The current analysis demonstrates that, in a trial enrolling patients with a wide spectrum of values for SBP, long-term treatment with carvedilol exerts favorable clinical effects in patients with severe CHF, and this benefit is observed regardless of the pretreatment BP. Carvedilol substantially reduced the risk of death and the combined risk of death or all-cause or cause-specific hospitalization, and the magnitude of these effects was similar in patients with low or preserved SBP. The pretreatment SBP also did not influence the magnitude of symptomatic improvement produced by the drug, as evaluated by the patient's global assessment. These observations challenge the conventional belief that patients with a low SBP respond poorly to adrenergic blockade (10). In fact, because SBP is a major determinant of risk, patients with the lowest SBP might be expected to derive the greatest absolute benefit from treatment. In the current trial, assuming a homogeneous relative reduction in the risk of death with carvedilol by 35%, the number of patients needed to treat with carvedilol for one year to save one life would be 20 in patients with SBP of >125 mm Hg, but only 10 in patients with SBP of 85 to 95 mm Hg, based on the observed one-year placebo absolute mortality risks of 15.4% and 33.9%, respectively, in the two subgroups.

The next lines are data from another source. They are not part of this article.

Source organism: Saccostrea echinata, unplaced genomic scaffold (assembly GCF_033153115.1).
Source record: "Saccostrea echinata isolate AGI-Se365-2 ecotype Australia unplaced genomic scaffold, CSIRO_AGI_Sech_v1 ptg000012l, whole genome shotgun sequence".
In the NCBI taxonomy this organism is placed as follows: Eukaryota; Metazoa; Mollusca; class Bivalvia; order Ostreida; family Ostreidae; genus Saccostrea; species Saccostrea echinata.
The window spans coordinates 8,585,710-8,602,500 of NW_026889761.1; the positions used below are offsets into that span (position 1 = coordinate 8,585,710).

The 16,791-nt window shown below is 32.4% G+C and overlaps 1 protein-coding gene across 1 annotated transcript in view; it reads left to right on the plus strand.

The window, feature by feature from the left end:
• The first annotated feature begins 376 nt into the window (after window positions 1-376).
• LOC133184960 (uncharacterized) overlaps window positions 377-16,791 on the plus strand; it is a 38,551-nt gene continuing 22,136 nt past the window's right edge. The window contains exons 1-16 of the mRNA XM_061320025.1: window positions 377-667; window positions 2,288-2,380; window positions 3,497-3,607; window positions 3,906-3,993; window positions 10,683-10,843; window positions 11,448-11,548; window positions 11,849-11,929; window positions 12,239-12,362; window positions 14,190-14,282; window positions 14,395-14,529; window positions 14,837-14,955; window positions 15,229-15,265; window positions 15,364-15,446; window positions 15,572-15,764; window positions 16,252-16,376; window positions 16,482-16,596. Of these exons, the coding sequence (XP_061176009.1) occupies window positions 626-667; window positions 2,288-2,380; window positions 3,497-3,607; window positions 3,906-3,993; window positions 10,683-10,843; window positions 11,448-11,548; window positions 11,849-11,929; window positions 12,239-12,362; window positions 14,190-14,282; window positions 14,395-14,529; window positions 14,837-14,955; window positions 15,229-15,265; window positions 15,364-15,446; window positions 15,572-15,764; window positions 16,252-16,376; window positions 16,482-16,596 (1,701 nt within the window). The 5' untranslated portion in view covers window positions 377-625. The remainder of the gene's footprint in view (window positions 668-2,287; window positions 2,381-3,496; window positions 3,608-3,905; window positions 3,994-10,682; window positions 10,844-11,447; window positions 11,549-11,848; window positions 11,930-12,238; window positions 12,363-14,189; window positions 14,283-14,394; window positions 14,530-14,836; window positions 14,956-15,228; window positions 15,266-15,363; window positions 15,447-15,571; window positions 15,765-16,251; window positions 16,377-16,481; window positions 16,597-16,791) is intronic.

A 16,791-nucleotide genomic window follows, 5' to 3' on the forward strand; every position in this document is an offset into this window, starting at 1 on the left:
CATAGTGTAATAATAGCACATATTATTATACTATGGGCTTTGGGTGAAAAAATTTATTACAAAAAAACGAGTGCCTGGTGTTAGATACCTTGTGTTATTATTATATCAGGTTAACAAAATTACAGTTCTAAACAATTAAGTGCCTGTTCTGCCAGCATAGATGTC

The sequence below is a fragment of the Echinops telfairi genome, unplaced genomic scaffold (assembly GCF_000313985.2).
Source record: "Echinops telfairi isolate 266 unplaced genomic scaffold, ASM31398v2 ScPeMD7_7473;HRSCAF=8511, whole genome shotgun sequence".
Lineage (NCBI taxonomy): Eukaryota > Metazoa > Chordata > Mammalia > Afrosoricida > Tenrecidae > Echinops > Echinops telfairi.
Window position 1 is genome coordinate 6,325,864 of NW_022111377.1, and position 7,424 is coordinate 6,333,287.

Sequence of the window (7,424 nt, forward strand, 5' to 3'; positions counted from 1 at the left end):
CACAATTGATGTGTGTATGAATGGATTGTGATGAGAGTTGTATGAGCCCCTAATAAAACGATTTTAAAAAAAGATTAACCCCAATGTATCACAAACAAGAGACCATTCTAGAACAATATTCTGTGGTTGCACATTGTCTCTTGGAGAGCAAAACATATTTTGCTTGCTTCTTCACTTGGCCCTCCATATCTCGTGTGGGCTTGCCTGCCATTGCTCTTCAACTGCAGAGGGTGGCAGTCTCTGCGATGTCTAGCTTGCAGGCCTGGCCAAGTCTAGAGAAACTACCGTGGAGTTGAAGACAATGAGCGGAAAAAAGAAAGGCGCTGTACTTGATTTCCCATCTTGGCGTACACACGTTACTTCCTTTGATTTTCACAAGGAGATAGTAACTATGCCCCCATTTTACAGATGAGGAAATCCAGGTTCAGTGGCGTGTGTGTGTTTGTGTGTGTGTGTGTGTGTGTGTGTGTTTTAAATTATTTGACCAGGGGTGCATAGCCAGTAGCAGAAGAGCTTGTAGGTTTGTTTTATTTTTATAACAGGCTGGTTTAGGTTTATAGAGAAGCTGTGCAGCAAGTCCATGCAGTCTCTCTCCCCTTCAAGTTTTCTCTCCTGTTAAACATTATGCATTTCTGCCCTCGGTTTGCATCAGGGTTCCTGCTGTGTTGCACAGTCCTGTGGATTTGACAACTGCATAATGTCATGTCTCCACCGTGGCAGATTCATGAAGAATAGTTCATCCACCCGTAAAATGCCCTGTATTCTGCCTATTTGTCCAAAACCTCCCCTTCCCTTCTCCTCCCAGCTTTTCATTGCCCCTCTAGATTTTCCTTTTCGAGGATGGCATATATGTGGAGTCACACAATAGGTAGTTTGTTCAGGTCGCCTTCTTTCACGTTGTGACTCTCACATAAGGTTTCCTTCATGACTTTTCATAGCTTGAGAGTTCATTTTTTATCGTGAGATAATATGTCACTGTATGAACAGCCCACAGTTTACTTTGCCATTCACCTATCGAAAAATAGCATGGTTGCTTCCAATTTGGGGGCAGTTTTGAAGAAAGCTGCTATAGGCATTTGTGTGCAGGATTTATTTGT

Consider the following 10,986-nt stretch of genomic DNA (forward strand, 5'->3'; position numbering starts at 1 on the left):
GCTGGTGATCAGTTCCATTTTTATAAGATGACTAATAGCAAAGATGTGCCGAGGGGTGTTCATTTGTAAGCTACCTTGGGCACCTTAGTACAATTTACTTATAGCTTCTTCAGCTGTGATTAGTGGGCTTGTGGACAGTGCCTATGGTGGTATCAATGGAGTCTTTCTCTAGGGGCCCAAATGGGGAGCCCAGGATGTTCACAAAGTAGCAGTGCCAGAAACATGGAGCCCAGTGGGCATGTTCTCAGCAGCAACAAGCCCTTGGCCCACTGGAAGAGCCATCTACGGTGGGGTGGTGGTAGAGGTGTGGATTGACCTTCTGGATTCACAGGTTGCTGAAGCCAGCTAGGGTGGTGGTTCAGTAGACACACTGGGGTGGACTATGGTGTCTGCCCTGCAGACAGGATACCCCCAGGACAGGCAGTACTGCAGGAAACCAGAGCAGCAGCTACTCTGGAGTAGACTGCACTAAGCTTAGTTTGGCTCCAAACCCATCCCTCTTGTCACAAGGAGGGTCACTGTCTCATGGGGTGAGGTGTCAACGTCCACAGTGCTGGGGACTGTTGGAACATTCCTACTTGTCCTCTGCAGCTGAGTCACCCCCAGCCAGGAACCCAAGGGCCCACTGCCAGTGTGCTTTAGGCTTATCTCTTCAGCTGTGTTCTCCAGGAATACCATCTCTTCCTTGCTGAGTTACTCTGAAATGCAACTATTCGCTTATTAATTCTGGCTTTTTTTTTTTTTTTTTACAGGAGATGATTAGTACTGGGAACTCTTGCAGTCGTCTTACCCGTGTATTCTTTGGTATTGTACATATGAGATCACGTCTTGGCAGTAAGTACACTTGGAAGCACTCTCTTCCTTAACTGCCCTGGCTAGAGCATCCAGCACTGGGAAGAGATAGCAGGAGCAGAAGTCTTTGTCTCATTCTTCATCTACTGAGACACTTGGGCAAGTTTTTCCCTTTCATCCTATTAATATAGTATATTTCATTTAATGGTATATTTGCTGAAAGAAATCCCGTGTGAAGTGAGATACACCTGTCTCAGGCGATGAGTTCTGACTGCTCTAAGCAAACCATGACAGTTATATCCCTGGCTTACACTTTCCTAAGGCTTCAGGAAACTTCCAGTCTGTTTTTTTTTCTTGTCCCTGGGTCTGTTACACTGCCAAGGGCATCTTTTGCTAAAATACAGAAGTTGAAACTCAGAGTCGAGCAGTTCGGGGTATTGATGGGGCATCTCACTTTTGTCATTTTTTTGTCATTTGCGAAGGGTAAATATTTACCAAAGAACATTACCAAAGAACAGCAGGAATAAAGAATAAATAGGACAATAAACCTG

To achieve these benefits, physicians must be willing to initiate and maintain treatment with a beta-blocker in patients with a low SBP, but many of them may be hesitant to do so based on the fear that treatment will be poorly tolerated in this cohort. In the current analysis, the lower the pretreatment SBP, the more likely that patients would report hypotension, dizziness, and worsening HF (Table 2). Furthermore, patients with the lowest SBP before the start of treatment were most likely to be unable to achieve high doses of the study drug and to require permanent withdrawal of treatment. However, our analyses indicate that these risks were related to the severity of the underlying illness of these patients and not to the treatment they received. Patients with a lower SBP were as likely to be intolerant of and require the withdrawal of placebo as they were of carvedilol. Moreover, patients treated with carvedilol were less likely to experience a serious adverse event than those treated with placebo, and this difference in favor of carvedilol was most apparent in patients with the lowest SBP (interaction: p = 0.03). Consequently, the results of the present analysis support concerns about the fragility of patients with a low SBP, but suggest that this fragility is not enhanced and may be reduced by treatment with carvedilol.